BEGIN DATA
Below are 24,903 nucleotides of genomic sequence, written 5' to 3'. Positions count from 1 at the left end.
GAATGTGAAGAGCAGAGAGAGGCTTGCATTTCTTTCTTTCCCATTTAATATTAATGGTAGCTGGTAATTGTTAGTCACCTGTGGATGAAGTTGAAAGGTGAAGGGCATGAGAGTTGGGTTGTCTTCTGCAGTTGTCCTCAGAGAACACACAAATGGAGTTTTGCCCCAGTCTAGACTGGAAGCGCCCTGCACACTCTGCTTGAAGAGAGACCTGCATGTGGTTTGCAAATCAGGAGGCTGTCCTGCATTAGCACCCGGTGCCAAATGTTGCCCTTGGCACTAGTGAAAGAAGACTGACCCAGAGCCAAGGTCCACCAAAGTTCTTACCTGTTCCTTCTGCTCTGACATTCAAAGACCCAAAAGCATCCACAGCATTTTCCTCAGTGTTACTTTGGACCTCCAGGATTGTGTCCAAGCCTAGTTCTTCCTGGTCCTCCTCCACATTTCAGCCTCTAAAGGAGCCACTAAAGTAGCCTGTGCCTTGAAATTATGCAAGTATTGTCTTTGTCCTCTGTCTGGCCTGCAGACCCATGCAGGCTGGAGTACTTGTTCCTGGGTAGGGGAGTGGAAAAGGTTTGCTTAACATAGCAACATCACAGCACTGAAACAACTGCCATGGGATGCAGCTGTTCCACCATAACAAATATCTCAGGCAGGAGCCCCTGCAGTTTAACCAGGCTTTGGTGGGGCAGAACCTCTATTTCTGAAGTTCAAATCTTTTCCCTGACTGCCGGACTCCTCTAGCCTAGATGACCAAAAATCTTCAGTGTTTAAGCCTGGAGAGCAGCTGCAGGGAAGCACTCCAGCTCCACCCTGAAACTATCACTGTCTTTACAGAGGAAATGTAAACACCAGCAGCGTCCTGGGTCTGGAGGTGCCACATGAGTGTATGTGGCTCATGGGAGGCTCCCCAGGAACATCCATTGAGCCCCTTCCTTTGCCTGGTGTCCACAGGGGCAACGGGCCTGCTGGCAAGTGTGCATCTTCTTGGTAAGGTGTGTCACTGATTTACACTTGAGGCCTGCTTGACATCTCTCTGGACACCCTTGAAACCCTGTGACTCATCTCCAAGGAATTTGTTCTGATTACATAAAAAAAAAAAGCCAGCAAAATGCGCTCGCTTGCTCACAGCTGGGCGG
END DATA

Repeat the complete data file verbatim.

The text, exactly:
Below are 24,903 nucleotides of genomic sequence, written 5' to 3'. Positions count from 1 at the left end.
GAATGTGAAGAGCAGAGAGAGGCTTGCATTTCTTTCTTTCCCATTTAATATTAATGGTAGCTGGTAATTGTTAGTCACCTGTGGATGAAGTTGAAAGGTGAAGGGCATGAGAGTTGGGTTGTCTTCTGCAGTTGTCCTCAGAGAACACACAAATGGAGTTTTGCCCCAGTCTAGACTGGAAGCGCCCTGCACACTCTGCTTGAAGAGAGACCTGCATGTGGTTTGCAAATCAGGAGGCTGTCCTGCATTAGCACCCGGTGCCAAATGTTGCCCTTGGCACTAGTGAAAGAAGACTGACCCAGAGCCAAGGTCCACCAAAGTTCTTACCTGTTCCTTCTGCTCTGACATTCAAAGACCCAAAAGCATCCACAGCATTTTCCTCAGTGTTACTTTGGACCTCCAGGATTGTGTCCAAGCCTAGTTCTTCCTGGTCCTCCTCCACATTTCAGCCTCTAAAGGAGCCACTAAAGTAGCCTGTGCCTTGAAATTATGCAAGTATTGTCTTTGTCCTCTGTCTGGCCTGCAGACCCATGCAGGCTGGAGTACTTGTTCCTGGGTAGGGGAGTGGAAAAGGTTTGCTTAACATAGCAACATCACAGCACTGAAACAACTGCCATGGGATGCAGCTGTTCCACCATAACAAATATCTCAGGCAGGAGCCCCTGCAGTTTAACCAGGCTTTGGTGGGGCAGAACCTCTATTTCTGAAGTTCAAATCTTTTCCCTGACTGCCGGACTCCTCTAGCCTAGATGACCAAAAATCTTCAGTGTTTAAGCCTGGAGAGCAGCTGCAGGGAAGCACTCCAGCTCCACCCTGAAACTATCACTGTCTTTACAGAGGAAATGTAAACACCAGCAGCGTCCTGGGTCTGGAGGTGCCACATGAGTGTATGTGGCTCATGGGAGGCTCCCCAGGAACATCCATTGAGCCCCTTCCTTTGCCTGGTGTCCACAGGGGCAACGGGCCTGCTGGCAAGTGTGCATCTTCTTGGTAAGGTGTGTCACTGATTTACACTTGAGGCCTGCTTGACATCTCTCTGGACACCCTTGAAACCCTGTGACTCATCTCCAAGGAATTTGTTCTGATTACATAAAAAAAAAAAGCCAGCAAAATGCGCTCGCTTGCTCACAGCTGGGCGG